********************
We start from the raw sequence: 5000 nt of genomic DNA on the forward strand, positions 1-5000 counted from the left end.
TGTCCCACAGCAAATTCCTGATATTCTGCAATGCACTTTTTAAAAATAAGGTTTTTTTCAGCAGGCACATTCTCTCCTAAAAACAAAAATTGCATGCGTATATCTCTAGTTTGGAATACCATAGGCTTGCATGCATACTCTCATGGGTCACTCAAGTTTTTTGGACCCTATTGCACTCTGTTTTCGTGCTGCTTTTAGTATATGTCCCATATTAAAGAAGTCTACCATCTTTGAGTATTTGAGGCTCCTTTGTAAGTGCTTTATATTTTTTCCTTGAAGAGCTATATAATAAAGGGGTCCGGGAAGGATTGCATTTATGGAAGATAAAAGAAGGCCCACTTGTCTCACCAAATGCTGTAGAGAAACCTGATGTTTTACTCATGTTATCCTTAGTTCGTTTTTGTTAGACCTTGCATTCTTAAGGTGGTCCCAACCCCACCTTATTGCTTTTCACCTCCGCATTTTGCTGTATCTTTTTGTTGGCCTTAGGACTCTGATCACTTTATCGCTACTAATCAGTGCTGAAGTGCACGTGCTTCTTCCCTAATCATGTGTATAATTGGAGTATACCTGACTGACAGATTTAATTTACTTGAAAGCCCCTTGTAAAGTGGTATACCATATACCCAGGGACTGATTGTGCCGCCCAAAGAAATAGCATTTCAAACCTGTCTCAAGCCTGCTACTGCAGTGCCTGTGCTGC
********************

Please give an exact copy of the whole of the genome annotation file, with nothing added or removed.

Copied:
We start from the raw sequence: 5000 nt of genomic DNA on the forward strand, positions 1-5000 counted from the left end.
TGTCCCACAGCAAATTCCTGATATTCTGCAATGCACTTTTTAAAAATAAGGTTTTTTTCAGCAGGCACATTCTCTCCTAAAAACAAAAATTGCATGCGTATATCTCTAGTTTGGAATACCATAGGCTTGCATGCATACTCTCATGGGTCACTCAAGTTTTTTGGACCCTATTGCACTCTGTTTTCGTGCTGCTTTTAGTATATGTCCCATATTAAAGAAGTCTACCATCTTTGAGTATTTGAGGCTCCTTTGTAAGTGCTTTATATTTTTTCCTTGAAGAGCTATATAATAAAGGGGTCCGGGAAGGATTGCATTTATGGAAGATAAAAGAAGGCCCACTTGTCTCACCAAATGCTGTAGAGAAACCTGATGTTTTACTCATGTTATCCTTAGTTCGTTTTTGTTAGACCTTGCATTCTTAAGGTGGTCCCAACCCCACCTTATTGCTTTTCACCTCCGCATTTTGCTGTATCTTTTTGTTGGCCTTAGGACTCTGATCACTTTATCGCTACTAATCAGTGCTGAAGTGCACGTGCTTCTTCCCTAATCATGTGTATAATTGGAGTATACCTGACTGACAGATTTAATTTACTTGAAAGCCCCTTGTAAAGTGGTATACCATATACCCAGGGACTGATTGTGCCGCCCAAAGAAATAGCATTTCAAACCTGTCTCAAGCCTGCTACTGCAGTGCCTGTGCTGC